Moated site in Mapperley Park Wood
Heritage Category: Scheduled Monument
List Entry Number: 1010504
Date first listed: 08-Jan-1953
Date of most recent amendment: 30-Jun-1994
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The building or site itself may lie within the boundary of more than one authority.
District: Amber Valley (District Authority)
National Grid Reference: SK 43342 42533
Reasons for Designation
Around 6,000 moated sites are known in England. They consist of wide ditches,
often or seasonally water-filled, partly or completely enclosing one or more
islands of dry ground on which stood domestic or religious buildings. In some
cases the islands were used for horticulture. The majority of moated sites
served as prestigious aristocratic and seigneurial residences with the
provision of a moat intended as a status symbol rather than a practical
military defence. The peak period during which moated sites were built was
between about 1250 and 1350 and by far the greatest concentration lies in
central and eastern parts of England. However, moated sites were built
throughout the medieval period, are widely scattered throughout England and
exhibit a high level of diversity in their forms and sizes. They form a
significant class of medieval monument and are important for the understanding
of the distribution of wealth and status in the countryside. Many examples
provide conditions favourable to the survival of organic remains.
Although up to half the moated site in Mapperley Park Wood is concealed beneath a railway embankment, it is a good example of a small homestead moat whose earthworks survive well and in which the buried remains of buildings and other structures will be well preserved beneath the embankment.
The monument is a moated site comprising a roughly square platform surrounded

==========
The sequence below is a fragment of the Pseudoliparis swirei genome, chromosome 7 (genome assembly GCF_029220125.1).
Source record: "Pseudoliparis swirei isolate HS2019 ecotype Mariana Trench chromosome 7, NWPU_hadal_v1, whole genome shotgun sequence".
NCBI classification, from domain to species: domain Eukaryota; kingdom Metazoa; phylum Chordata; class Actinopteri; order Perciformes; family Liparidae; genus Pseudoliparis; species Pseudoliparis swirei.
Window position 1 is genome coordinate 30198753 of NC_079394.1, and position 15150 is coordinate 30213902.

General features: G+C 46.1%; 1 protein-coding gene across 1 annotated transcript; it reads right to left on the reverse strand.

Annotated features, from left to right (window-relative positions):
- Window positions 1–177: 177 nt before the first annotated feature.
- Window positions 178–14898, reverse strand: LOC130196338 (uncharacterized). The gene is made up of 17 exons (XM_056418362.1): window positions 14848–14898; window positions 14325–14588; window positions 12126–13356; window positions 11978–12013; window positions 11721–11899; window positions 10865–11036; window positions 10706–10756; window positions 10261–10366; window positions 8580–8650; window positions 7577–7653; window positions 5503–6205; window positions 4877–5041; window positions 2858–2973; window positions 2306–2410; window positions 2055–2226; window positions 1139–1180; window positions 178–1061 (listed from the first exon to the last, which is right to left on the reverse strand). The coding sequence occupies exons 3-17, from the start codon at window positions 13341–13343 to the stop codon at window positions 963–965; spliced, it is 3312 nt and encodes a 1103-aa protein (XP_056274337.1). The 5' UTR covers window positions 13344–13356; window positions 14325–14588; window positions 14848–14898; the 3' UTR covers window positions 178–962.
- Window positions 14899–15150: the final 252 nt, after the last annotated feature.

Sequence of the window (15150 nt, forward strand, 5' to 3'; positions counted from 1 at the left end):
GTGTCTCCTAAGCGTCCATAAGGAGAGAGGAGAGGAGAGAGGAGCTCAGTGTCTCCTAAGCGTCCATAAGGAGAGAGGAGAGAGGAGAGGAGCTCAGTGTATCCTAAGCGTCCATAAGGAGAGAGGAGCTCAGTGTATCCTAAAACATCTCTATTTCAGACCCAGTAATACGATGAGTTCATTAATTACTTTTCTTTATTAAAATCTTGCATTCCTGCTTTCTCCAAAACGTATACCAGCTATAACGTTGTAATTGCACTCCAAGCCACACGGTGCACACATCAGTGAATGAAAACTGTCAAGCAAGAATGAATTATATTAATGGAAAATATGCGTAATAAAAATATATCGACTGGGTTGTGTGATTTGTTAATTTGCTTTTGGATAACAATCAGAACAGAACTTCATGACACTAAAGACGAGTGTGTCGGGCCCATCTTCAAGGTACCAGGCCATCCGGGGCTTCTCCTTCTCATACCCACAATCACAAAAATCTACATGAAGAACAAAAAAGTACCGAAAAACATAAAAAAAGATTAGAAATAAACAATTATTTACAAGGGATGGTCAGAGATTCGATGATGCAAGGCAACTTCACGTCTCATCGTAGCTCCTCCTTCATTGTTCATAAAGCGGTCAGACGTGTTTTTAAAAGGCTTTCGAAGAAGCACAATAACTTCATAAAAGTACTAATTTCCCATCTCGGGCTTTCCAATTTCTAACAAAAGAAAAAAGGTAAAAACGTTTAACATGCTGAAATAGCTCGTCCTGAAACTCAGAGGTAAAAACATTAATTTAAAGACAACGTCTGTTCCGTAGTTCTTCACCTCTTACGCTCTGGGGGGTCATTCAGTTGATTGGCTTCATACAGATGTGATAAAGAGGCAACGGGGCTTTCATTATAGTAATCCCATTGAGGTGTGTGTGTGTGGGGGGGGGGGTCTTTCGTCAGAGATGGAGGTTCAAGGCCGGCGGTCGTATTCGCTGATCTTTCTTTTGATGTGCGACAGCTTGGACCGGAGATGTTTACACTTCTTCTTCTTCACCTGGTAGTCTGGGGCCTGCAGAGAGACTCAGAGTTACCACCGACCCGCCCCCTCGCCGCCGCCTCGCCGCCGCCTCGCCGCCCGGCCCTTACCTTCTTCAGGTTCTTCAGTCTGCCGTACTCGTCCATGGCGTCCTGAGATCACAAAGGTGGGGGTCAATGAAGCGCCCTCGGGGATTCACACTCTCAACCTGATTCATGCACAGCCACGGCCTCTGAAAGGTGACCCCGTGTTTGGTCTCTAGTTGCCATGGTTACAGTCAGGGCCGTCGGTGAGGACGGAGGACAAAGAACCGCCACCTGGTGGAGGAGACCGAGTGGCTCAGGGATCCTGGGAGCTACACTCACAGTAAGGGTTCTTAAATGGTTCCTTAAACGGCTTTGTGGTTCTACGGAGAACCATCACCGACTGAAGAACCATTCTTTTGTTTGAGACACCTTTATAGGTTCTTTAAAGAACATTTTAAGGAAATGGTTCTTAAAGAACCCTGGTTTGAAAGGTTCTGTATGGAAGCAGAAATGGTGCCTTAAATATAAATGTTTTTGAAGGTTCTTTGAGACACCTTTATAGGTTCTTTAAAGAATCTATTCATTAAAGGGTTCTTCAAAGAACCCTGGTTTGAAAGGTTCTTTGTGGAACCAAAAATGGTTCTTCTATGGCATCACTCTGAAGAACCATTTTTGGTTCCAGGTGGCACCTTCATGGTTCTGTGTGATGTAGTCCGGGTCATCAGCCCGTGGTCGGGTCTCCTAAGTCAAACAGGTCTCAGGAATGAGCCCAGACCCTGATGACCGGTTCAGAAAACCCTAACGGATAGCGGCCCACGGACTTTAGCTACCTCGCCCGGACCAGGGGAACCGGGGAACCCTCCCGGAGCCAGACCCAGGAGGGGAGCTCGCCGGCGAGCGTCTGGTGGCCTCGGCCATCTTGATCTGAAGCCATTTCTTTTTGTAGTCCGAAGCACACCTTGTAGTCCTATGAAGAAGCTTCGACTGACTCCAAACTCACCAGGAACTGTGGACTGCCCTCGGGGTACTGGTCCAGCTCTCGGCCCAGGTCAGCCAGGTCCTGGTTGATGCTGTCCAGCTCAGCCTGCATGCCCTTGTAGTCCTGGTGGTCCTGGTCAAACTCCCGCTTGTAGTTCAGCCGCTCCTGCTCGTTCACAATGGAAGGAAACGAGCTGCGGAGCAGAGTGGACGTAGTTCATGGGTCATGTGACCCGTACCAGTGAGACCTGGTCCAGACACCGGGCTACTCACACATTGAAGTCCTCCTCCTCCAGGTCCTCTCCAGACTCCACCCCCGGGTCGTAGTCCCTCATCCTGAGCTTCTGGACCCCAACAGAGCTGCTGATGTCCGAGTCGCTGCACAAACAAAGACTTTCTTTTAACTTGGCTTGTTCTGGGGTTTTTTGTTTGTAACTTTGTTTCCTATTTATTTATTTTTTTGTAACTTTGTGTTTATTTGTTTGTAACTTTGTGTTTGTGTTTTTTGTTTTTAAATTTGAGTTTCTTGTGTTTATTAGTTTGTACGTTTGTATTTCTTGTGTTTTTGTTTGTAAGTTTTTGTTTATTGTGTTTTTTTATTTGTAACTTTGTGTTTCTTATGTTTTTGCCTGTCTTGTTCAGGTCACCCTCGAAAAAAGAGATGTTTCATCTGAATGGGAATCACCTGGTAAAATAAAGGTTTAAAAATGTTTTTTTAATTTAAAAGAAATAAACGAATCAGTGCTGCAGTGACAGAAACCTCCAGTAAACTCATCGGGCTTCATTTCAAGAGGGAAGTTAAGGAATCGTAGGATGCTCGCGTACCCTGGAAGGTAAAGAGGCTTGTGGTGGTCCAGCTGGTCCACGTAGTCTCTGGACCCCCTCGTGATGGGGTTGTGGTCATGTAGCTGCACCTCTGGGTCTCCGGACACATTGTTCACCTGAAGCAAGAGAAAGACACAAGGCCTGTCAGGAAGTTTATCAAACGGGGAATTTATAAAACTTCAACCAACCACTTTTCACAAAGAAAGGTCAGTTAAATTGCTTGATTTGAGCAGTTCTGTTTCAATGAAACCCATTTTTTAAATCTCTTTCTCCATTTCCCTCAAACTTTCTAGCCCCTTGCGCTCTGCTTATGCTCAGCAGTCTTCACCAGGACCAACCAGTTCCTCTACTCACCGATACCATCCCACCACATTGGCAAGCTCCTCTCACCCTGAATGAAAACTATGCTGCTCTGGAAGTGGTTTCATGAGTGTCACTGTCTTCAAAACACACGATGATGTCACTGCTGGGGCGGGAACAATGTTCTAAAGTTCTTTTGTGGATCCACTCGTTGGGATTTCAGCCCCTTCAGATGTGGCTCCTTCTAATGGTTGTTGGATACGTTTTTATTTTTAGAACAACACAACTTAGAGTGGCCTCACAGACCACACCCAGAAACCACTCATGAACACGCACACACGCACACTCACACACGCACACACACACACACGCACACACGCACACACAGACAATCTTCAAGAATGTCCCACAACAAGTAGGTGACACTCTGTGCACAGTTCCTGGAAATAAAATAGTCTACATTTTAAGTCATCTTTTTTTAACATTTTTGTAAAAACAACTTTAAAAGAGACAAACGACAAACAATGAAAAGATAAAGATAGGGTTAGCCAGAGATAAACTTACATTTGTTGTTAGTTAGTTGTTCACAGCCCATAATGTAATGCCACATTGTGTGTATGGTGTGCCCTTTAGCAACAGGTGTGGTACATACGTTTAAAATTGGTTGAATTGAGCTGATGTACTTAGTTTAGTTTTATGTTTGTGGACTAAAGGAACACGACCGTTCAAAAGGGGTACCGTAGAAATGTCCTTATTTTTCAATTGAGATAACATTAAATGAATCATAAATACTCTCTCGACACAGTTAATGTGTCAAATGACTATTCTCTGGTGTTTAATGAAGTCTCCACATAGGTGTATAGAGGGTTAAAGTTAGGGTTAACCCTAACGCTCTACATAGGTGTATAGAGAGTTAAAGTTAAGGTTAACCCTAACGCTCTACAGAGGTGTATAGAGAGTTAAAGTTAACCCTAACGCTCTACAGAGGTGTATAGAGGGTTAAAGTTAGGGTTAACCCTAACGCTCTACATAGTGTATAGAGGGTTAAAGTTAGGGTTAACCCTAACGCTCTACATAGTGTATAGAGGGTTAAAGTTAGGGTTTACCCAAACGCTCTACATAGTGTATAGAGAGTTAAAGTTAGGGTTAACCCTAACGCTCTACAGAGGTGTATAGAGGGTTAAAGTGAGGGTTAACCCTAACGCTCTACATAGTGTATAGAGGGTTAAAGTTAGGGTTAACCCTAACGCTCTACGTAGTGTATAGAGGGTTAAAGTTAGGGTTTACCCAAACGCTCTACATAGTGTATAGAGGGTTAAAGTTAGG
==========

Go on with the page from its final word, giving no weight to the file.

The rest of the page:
by a 12m wide moat with an average depth of c.2m. The platform, half of which
is buried beneath a railway embankment, is c.45m square and includes a bank
around its visible edge which would have been the site of a wall or palisade.
A substantial outer bank encloses the moat and incorporates a 15m wide breach
on the south side corresponding with a former bridging point across the moat.
The precise history of the site is unknown but documentary evidence indicates
that it was inhabited in c.1330.
The railway embankment and all modern fencing are excluded from the
scheduling, although the ground underneath is included.
MAP EXTRACT The site of the monument is shown on the attached map extract. It includes a 2 metre boundary around the archaeological features, considered to be essential for the monument's support and preservation.
The contents of this record have been generated from a legacy data system.
Legacy System number: 23305
Legacy System: RSM
Books and journals
Quo Warranto Roll 1330/1
Craven, D. and Drage, C., Moated Sites List, 1982, SMR
This monument is scheduled under the Ancient Monuments and Archaeological Areas Act 1979 as amended as it appears to the Secretary of State to be of national importance. This entry is a copy, the original is held by the Department for Digital, Culture, Media and Sport.
End of official listing